Primary-Care Weight-Management Strategies: Parental Priorities and Preferences

Christy Boling Turer, Carla Upperman, Zahra Merchant, Sergio Montaño, Glenn Flores

Research output: Contribution to journalArticle

2 Scopus citations

Abstract

Objective: To examine parental perspectives/rankings of the most important weight-management clinical practices and to determine whether preferences/rankings differ when parents disagree that their child is overweight. Methods: We performed mixed-methods analysis of a 32-question survey of parents of 2- to 18-year-old overweight children assessing parental agreement that their child is overweight, the single most important thing providers can do to improve weight status, ranking American Academy of Pediatrics-recommended clinical practices, and preferred follow-up interval. Four independent reviewers analyzed open-response data to identify qualitative themes/subthemes. Multivariable analyses examined parental rankings, preferred follow-up interval, and differences by agreement with their child's overweight assessment. Results: Thirty-six percent of 219 children were overweight, 42% obese, and 22% severely obese; 16% of parents disagreed with their child's overweight assessment. Qualitative analysis of the most important practice to help overweight children yielded 10 themes; unique to parents disagreeing with their children's overweight assessments was "change weight-status assessments." After adjustment, the 3 highest-ranked clinical practices included, "check for weight-related problems," "review growth chart," and "recommend general dietary changes" (all . P <.01); parents disagreeing with their children's overweight assessments ranked "review growth chart" as less important and ranked "reducing screen time" and "general activity changes" as more important. The mean preferred weight-management follow-up interval (10-12 weeks) did not differ by agreement with children's overweight assessments. Conclusions: Parents prefer weight-management strategies that prioritize evaluating weight-related problems, growth-chart review, and regular follow-up. Parents who disagree that their child is overweight want changes in how overweight is assessed. Using parent-preferred weight-management strategies may prove useful in improving child weight status.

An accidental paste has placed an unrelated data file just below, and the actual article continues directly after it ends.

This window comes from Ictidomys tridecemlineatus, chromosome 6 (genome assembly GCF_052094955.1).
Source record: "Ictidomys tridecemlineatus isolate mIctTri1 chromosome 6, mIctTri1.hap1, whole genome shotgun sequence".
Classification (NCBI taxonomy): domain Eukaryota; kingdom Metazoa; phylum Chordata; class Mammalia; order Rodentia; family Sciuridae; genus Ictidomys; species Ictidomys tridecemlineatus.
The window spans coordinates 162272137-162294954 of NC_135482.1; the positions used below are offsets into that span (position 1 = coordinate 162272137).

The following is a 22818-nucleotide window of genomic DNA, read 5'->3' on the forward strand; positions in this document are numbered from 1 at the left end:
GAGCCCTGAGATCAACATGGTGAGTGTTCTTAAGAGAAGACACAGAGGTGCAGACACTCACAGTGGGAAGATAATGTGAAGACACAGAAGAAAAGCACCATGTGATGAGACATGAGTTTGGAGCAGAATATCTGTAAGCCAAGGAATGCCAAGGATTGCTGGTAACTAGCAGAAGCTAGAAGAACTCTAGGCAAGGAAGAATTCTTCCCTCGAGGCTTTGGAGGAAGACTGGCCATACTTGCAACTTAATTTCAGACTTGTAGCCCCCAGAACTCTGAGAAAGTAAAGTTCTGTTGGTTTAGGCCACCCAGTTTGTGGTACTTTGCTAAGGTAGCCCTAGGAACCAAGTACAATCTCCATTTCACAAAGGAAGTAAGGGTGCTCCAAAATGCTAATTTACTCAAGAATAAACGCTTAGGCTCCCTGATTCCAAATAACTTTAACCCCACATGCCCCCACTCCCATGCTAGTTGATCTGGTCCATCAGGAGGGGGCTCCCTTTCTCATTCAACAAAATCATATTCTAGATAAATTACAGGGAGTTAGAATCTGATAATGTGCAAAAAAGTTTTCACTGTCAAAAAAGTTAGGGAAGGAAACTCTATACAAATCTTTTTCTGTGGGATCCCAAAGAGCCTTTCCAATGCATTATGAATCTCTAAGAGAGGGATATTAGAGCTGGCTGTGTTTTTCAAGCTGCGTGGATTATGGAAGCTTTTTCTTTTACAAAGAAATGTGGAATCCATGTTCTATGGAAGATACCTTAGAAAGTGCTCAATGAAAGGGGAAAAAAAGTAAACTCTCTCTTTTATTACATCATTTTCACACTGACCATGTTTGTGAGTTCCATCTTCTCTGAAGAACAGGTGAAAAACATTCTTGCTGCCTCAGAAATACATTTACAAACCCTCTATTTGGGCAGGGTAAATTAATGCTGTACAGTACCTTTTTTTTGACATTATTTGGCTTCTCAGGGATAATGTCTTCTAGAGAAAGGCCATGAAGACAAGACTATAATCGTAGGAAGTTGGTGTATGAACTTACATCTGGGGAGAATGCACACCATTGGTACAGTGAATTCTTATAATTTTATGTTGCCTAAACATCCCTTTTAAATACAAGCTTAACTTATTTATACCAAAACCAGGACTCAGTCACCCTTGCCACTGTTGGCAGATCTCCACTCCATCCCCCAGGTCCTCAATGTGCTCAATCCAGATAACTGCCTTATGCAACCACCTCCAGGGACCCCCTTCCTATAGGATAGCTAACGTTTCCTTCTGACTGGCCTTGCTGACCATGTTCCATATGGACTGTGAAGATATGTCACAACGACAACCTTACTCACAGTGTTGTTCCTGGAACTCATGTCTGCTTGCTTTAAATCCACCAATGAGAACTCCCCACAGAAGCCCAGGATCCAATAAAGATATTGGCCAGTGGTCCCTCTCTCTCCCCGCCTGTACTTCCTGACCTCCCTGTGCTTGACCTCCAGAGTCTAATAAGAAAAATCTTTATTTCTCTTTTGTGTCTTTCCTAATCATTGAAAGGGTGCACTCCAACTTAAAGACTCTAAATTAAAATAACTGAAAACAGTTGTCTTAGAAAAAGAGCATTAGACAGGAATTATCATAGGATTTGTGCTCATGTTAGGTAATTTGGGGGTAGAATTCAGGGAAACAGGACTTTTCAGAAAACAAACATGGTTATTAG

Original languageEnglish (US)
JournalAcademic Pediatrics
DOIs
StateAccepted/In press - Apr 29 2015

Keywords

  • Childhood obesity
  • Parents
  • Primary care
  • Weight management

ASJC Scopus subject areas

  • Pediatrics, Perinatology, and Child Health

Fingerprint Dive into the research topics of 'Primary-Care Weight-Management Strategies: Parental Priorities and Preferences'. Together they form a unique fingerprint.

  • Cite this